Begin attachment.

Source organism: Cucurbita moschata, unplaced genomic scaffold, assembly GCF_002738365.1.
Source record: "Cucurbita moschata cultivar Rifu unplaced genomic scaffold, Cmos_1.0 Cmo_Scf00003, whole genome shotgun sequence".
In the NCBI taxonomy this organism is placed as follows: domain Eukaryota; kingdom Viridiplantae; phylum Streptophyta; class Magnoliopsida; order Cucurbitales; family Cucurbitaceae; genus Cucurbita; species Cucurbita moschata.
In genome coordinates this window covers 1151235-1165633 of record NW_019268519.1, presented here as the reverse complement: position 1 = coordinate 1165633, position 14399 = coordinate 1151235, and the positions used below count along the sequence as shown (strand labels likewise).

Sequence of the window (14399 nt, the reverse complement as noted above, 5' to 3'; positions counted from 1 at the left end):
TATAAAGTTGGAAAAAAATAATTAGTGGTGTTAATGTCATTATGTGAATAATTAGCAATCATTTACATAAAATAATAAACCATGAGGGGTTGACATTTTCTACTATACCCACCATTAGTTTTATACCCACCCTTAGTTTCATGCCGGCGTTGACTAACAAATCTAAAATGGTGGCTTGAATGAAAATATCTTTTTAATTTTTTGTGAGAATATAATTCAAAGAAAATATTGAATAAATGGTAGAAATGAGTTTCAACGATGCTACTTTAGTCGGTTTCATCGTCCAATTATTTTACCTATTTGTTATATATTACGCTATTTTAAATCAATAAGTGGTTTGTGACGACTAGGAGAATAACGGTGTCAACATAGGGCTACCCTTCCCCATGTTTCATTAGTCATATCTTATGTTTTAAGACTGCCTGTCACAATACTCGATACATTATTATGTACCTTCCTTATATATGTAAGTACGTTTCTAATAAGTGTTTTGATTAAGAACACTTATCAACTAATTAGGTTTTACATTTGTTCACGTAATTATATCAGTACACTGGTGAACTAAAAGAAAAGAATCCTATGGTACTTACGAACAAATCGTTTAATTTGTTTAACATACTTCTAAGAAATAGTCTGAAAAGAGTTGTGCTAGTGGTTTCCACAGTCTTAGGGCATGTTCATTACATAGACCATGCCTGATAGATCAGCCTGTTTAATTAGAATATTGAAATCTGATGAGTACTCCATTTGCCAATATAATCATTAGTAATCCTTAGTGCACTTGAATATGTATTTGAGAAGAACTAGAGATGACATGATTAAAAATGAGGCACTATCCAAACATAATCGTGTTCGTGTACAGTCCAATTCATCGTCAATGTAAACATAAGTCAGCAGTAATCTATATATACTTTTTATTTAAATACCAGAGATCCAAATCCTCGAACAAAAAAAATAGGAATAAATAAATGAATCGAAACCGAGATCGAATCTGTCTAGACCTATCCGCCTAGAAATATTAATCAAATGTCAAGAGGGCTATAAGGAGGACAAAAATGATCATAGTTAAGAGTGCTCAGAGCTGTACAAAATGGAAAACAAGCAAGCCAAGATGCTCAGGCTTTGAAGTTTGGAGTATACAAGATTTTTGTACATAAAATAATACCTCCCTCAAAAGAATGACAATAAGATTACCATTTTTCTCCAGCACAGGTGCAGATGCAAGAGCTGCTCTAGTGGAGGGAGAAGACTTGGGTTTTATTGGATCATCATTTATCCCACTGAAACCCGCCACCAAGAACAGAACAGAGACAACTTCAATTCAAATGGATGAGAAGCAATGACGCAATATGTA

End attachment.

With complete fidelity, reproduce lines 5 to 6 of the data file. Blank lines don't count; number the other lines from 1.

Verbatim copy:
Sequence of the window (14399 nt, the reverse complement as noted above, 5' to 3'; positions counted from 1 at the left end):
TATAAAGTTGGAAAAAAATAATTAGTGGTGTTAATGTCATTATGTGAATAATTAGCAATCATTTACATAAAATAATAAACCATGAGGGGTTGACATTTTCTACTATACCCACCATTAGTTTTATACCCACCCTTAGTTTCATGCCGGCGTTGACTAACAAATCTAAAATGGTGGCTTGAATGAAAATATCTTTTTAATTTTTTGTGAGAATATAATTCAAAGAAAATATTGAATAAATGGTAGAAATGAGTTTCAACGATGCTACTTTAGTCGGTTTCATCGTCCAATTATTTTACCTATTTGTTATATATTACGCTATTTTAAATCAATAAGTGGTTTGTGACGACTAGGAGAATAACGGTGTCAACATAGGGCTACCCTTCCCCATGTTTCATTAGTCATATCTTATGTTTTAAGACTGCCTGTCACAATACTCGATACATTATTATGTACCTTCCTTATATATGTAAGTACGTTTCTAATAAGTGTTTTGATTAAGAACACTTATCAACTAATTAGGTTTTACATTTGTTCACGTAATTATATCAGTACACTGGTGAACTAAAAGAAAAGAATCCTATGGTACTTACGAACAAATCGTTTAATTTGTTTAACATACTTCTAAGAAATAGTCTGAAAAGAGTTGTGCTAGTGGTTTCCACAGTCTTAGGGCATGTTCATTACATAGACCATGCCTGATAGATCAGCCTGTTTAATTAGAATATTGAAATCTGATGAGTACTCCATTTGCCAATATAATCATTAGTAATCCTTAGTGCACTTGAATATGTATTTGAGAAGAACTAGAGATGACATGATTAAAAATGAGGCACTATCCAAACATAATCGTGTTCGTGTACAGTCCAATTCATCGTCAATGTAAACATAAGTCAGCAGTAATCTATATATACTTTTTATTTAAATACCAGAGATCCAAATCCTCGAACAAAAAAAATAGGAATAAATAAATGAATCGAAACCGAGATCGAATCTGTCTAGACCTATCCGCCTAGAAATATTAATCAAATGTCAAGAGGGCTATAAGGAGGACAAAAATGATCATAGTTAAGAGTGCTCAGAGCTGTACAAAATGGAAAACAAGCAAGCCAAGATGCTCAGGCTTTGAAGTTTGGAGTATACAAGATTTTTGTACATAAAATAATACCTCCCTCAAAAGAATGACAATAAGATTACCATTTTTCTCCAGCACAGGTGCAGATGCAAGAGCTGCTCTAGTGGAGGGAGAAGACTTGGGTTTTATTGGATCATCATTTATCCCACTGAAACCCGCCACCAAGAACAGAACAGAGACAACTTCAATTCAAATGGATGAGAAGCAATGACGCAATATGTA